The images date from the spacecraft's first probe of 1999–2001 (Teles et al.)Other discoveries made by the MGS included numerous steep-slope gullies and inner channels in places like the Nanedi Valles and Nirgal Vallis, all of which have likely contained liquid water at some point in time.
The short-lived Pathfinder probe of 1997 found that daily temperatures on Mars, though varied, never reached as high as 0 °C, which is the minimum point of freezing.
The spacecraft also captured imagery that indicated the presence of clouds and perhaps fog in the Martian atmosphere.
In 2003, the Mars Odyssey uncovered the most sizable evidence yet that water exists on the red planet.
kilometers of Mars—suggests that Mars has been an exceedingly dry planet for millions of years.
Shortly after NASA lost contact with the MGS, photographic evidence was released of two craters—Terra Sirenum and Centauri Montes—that look as though they carried water.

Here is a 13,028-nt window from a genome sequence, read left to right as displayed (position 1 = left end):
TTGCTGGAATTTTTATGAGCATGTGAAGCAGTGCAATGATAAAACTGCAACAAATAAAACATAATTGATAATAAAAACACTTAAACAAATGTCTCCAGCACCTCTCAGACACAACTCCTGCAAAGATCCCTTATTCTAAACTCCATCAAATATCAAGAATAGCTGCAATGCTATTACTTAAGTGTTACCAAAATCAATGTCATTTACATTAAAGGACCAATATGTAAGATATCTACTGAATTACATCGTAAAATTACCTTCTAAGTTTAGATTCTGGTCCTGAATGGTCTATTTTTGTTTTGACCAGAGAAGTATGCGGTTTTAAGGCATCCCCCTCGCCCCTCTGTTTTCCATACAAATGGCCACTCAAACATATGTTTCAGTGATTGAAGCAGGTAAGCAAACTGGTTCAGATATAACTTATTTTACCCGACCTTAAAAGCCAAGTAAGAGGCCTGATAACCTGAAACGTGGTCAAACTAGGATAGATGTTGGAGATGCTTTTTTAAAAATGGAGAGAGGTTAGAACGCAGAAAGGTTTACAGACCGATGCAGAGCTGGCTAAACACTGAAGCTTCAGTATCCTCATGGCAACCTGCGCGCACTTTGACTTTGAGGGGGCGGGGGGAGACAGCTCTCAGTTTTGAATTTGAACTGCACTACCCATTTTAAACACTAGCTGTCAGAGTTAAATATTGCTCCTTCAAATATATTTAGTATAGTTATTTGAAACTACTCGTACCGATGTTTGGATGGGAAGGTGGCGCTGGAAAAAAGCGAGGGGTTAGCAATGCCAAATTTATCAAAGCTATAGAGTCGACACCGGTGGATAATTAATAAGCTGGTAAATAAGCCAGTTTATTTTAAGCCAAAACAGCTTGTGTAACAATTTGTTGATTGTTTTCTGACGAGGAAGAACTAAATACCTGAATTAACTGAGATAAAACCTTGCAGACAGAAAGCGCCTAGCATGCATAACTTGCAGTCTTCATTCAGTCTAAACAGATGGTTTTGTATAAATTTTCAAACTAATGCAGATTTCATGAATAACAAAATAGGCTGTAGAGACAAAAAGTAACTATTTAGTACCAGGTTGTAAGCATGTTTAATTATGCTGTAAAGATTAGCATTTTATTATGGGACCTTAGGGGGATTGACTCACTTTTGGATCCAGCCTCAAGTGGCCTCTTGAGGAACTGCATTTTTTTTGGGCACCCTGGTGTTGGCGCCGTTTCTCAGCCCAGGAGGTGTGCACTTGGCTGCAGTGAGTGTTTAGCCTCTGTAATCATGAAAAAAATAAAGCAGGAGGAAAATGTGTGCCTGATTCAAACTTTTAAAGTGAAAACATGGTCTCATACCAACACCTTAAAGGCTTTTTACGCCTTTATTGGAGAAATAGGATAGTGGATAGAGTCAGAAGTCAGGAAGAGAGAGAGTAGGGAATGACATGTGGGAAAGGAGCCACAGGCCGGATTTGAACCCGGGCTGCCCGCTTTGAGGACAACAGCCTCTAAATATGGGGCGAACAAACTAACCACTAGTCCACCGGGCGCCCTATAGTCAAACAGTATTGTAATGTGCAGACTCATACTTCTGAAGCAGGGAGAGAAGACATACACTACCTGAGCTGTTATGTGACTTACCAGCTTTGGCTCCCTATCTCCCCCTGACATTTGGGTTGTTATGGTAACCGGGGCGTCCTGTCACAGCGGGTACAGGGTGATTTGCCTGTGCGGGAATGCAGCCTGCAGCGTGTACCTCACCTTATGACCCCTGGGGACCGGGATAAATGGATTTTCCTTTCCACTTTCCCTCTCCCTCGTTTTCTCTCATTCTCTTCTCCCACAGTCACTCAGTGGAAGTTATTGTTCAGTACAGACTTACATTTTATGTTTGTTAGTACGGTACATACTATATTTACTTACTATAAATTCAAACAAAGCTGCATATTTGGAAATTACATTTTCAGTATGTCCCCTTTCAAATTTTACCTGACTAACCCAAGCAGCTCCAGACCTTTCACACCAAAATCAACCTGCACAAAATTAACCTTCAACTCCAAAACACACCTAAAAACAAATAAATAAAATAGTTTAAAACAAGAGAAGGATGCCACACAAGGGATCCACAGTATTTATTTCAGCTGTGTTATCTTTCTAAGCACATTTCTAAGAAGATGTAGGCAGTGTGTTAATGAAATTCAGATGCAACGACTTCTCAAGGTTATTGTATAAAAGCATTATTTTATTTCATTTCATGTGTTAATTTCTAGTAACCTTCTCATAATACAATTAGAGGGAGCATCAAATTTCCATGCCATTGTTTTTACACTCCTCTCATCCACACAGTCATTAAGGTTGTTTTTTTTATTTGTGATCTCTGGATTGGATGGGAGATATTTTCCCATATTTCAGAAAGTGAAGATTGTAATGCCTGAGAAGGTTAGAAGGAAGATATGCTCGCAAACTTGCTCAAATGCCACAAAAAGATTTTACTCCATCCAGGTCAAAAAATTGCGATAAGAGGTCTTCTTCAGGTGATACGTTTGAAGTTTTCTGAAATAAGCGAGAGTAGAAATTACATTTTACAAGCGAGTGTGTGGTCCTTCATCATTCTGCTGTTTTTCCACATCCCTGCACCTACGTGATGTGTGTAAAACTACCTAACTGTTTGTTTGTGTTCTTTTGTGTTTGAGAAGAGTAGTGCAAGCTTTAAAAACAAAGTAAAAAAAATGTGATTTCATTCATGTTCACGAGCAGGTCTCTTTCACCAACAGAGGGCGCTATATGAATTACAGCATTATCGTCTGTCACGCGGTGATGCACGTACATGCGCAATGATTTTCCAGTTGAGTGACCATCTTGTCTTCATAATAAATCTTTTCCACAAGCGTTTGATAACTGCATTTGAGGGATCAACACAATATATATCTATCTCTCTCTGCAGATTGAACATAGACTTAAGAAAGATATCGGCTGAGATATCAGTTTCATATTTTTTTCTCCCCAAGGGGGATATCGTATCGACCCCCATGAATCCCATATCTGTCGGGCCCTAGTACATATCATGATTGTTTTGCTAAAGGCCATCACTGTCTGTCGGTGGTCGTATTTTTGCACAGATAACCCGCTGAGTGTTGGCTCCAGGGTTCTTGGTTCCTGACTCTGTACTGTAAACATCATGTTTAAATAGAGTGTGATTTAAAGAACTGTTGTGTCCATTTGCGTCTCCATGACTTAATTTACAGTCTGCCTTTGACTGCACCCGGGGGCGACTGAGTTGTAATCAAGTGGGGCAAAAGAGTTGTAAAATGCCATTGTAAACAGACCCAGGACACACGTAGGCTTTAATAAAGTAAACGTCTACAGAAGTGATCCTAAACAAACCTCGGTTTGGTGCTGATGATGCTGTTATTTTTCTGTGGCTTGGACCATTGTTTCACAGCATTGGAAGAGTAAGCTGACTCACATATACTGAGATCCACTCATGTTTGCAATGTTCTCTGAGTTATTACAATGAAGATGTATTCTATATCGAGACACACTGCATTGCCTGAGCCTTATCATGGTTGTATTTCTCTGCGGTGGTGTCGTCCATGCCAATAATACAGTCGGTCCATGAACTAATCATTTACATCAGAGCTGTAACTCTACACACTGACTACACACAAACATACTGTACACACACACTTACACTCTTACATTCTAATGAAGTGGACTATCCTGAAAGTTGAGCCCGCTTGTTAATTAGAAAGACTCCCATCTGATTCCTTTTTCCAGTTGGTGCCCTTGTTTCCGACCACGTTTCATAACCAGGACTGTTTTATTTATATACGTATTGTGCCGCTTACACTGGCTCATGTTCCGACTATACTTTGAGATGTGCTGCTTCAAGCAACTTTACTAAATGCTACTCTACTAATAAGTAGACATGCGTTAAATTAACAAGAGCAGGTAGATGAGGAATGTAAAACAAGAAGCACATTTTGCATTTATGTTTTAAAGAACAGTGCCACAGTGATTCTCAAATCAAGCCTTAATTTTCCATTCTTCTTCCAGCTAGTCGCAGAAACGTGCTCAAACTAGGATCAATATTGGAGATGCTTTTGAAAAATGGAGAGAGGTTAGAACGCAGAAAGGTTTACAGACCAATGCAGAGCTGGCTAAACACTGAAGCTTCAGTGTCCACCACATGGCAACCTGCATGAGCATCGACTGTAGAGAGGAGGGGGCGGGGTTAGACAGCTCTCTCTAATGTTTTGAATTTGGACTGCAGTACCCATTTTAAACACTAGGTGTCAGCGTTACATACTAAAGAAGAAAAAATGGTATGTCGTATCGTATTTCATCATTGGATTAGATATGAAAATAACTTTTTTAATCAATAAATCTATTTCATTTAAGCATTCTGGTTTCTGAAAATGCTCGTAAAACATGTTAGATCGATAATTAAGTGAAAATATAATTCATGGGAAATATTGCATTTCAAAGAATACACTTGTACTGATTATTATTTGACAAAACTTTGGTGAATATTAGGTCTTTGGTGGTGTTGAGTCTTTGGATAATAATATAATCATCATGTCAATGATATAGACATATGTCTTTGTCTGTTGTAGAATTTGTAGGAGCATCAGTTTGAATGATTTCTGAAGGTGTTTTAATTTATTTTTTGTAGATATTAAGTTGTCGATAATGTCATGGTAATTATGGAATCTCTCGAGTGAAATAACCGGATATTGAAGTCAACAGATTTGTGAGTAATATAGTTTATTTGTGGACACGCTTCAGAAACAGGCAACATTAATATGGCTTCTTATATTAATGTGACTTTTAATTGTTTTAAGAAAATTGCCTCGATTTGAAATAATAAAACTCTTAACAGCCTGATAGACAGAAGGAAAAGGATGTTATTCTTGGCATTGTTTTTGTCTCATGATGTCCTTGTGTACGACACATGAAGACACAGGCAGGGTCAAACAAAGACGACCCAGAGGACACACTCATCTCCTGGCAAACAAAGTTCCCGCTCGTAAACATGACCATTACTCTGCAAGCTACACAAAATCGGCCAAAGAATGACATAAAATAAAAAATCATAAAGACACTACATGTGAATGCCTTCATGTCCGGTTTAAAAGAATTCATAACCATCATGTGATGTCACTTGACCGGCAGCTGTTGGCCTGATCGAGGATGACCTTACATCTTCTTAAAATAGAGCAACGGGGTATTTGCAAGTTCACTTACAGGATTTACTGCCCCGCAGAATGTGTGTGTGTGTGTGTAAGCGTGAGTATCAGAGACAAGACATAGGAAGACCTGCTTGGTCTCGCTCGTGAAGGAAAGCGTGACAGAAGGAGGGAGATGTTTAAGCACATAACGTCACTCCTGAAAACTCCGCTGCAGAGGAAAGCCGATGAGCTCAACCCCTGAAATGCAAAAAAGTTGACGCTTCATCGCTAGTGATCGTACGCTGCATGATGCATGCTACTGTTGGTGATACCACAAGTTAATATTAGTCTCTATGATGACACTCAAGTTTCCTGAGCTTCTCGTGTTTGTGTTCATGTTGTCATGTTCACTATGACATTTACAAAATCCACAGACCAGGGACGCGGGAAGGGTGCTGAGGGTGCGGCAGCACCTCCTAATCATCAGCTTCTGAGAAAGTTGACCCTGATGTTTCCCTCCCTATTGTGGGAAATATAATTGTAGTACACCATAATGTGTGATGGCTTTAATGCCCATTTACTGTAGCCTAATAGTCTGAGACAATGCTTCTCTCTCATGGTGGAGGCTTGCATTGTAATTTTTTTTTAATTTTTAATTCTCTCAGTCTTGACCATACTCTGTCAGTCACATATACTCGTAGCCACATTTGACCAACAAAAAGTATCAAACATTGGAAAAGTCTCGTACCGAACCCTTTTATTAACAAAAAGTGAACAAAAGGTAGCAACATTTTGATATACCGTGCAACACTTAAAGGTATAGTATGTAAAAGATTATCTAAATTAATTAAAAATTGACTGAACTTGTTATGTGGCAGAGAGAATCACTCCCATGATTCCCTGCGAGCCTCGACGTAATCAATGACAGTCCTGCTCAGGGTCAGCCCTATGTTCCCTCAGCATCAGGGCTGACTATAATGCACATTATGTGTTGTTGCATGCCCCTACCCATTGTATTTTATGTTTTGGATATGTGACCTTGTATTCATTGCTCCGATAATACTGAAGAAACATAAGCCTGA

Theories regarding the presence of water on Mars had long been a topic of discussion before the first attempts at reaching the red planet were undertaken via spacecraft in 1960, starting with the Soviet government's launch of the failed Marsnik.
A decade of similarly ill-fated launch attempts would follow before NASA successfully landed the Marin 9 on Mars in 1971, and the first ever surface images of Earth's neighbor were seen by human eyes.
Since the first Martian probe in the early 1970s, NASA has found evidence that water could possibly exist on Mars.
These latest findings, however, are distinguished by the discovery of hydrated salts, which are formed by a combination of sodium chloride compounds and water molecules.